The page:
We conclude that the Mempa decision does not compel the right to appointed counsel at a parole revocation proceeding.

The United States Supreme Court has on earlier occasions obliquely discussed the status and rights of parolees who might be allowed to conditionally leave the confines of direct physical custody. In Ughbanks v. Armstrong, 208 U.S. 481, 52 L. Ed. 582, 28 Sup. Ct. 372 (1908), the court observed that a state grant of parole was tantamount to the granting of a favor or privilege to a convicted and confined felon, to which the state may attach such conditions as appear appropriate. In Anderson v. Corall, 263 U.S. 193, 68 L. Ed. 247, 44 Sup. Ct. 43 (1923), a person on parole was described as one in legal custody and under the control of the paroling authority until the expiration of his original term. The court indicated that parole was a form of amelioration of punishment rather than a release from the penalty for the parolee's initial misconduct. And, in Zerbst v. Kidwell, 304 U.S. 359, 82 L. Ed. 1399, 58 Sup. Ct. 872, 116 A.L.R. 808 (1938), parole was characterized as a form of clemency for the deserving administered under the guidance and control of the statutorily designated paroling authority. The court further noted that discretionary parole revoking power was essential to the success of a parole program and that continued service by a parole violator of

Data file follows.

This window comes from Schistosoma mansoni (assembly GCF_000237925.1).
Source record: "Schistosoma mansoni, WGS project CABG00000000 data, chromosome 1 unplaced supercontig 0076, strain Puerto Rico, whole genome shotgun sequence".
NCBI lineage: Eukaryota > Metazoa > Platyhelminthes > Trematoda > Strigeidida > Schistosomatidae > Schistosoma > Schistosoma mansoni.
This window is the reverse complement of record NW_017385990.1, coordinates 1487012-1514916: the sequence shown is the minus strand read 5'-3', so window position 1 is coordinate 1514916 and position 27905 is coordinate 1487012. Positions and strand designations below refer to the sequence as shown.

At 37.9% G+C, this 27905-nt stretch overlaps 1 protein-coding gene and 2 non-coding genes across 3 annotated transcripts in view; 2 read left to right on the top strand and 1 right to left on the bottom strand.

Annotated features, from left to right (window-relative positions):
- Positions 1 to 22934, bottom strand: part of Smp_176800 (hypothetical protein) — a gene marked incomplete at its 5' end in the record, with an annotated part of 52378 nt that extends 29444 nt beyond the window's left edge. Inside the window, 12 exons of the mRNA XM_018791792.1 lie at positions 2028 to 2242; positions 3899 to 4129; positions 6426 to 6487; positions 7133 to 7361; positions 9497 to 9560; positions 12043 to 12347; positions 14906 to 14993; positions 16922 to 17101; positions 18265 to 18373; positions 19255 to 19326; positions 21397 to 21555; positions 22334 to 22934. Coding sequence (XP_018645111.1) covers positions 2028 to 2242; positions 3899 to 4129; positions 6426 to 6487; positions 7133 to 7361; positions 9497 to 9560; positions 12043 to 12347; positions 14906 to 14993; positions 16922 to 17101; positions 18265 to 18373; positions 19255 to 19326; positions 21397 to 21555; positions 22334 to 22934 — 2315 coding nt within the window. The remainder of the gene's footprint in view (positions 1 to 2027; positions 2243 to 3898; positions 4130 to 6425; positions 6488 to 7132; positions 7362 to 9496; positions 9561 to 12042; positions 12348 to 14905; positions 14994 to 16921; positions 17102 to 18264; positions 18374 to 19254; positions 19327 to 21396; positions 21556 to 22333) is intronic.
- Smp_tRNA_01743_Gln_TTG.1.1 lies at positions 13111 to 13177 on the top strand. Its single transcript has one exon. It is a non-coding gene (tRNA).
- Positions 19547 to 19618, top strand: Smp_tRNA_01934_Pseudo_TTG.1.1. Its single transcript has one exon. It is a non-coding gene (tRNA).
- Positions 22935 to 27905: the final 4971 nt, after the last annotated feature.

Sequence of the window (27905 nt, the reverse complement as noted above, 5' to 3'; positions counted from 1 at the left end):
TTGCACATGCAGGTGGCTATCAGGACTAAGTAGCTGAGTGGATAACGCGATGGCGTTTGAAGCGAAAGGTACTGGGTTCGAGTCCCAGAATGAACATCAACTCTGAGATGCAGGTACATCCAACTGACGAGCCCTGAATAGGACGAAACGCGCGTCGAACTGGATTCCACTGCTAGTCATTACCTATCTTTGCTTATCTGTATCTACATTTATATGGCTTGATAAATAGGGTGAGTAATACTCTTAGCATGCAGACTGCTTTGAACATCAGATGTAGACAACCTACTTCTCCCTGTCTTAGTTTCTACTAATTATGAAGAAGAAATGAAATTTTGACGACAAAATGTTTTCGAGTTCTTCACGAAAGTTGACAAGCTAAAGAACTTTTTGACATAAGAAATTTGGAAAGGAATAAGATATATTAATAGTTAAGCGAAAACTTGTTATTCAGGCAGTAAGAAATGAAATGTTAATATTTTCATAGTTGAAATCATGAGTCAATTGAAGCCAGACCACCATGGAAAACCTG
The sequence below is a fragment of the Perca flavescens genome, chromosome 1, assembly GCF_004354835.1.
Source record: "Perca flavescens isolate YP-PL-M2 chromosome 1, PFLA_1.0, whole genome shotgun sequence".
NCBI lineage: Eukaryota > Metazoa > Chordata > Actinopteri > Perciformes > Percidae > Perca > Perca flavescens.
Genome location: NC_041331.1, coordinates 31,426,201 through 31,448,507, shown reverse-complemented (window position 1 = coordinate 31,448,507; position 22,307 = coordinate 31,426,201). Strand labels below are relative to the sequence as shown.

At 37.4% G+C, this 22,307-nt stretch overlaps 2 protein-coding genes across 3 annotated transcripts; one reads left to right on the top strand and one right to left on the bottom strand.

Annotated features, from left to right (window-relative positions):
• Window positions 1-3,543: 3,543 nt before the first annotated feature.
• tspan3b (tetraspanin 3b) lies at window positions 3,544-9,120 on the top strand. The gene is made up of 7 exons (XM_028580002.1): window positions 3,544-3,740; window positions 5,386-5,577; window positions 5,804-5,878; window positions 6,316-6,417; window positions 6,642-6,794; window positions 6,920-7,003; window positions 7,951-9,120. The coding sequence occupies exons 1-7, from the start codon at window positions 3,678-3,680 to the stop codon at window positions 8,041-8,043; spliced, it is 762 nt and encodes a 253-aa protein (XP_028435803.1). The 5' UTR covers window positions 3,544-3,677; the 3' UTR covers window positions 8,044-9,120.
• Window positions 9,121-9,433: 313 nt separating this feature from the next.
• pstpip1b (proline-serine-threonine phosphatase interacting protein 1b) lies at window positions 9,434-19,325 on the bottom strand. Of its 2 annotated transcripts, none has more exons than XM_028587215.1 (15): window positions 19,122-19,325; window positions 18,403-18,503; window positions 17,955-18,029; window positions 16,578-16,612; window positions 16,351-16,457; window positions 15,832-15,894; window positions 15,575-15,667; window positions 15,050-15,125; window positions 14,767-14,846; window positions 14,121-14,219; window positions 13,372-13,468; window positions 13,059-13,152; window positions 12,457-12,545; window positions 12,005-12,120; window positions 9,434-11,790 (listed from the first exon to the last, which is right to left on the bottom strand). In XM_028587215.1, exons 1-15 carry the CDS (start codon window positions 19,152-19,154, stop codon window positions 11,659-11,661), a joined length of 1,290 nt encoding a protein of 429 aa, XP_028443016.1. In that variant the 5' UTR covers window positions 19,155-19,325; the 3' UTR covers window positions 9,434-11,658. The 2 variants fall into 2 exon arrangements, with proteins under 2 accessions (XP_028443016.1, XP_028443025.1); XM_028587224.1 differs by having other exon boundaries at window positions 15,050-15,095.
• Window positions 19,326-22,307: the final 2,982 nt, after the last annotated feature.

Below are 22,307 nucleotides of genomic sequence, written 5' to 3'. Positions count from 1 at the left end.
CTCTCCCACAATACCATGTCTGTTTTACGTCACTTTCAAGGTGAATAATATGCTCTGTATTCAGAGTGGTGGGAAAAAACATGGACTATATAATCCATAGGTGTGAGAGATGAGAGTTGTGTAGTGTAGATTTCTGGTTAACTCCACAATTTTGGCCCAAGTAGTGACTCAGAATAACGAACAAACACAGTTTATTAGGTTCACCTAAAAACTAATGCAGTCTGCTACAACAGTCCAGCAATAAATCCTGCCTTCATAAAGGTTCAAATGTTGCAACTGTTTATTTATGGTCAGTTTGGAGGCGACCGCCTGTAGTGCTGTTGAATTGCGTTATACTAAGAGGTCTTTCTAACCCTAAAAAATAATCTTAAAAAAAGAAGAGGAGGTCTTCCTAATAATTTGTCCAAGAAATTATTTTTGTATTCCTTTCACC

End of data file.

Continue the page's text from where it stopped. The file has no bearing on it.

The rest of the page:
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his original unexpired sentence was likewise a necessary ingredient. Finally, the concept of a parolee being in custodia legis during the term of his original sentence was reaffirmed in Jones v. Cunningham, 371 U.S. 236, 9 L. Ed. 2d 285, 83 Sup. Ct. 373 (1963), wherein it was held that a state felon on parole was under such restraint as would permit him to seek a federal writ of habeas corpus under 28 U.S.C. 2241 which authorizes federal courts to entertain such a writ from a "prisoner . . . in custody."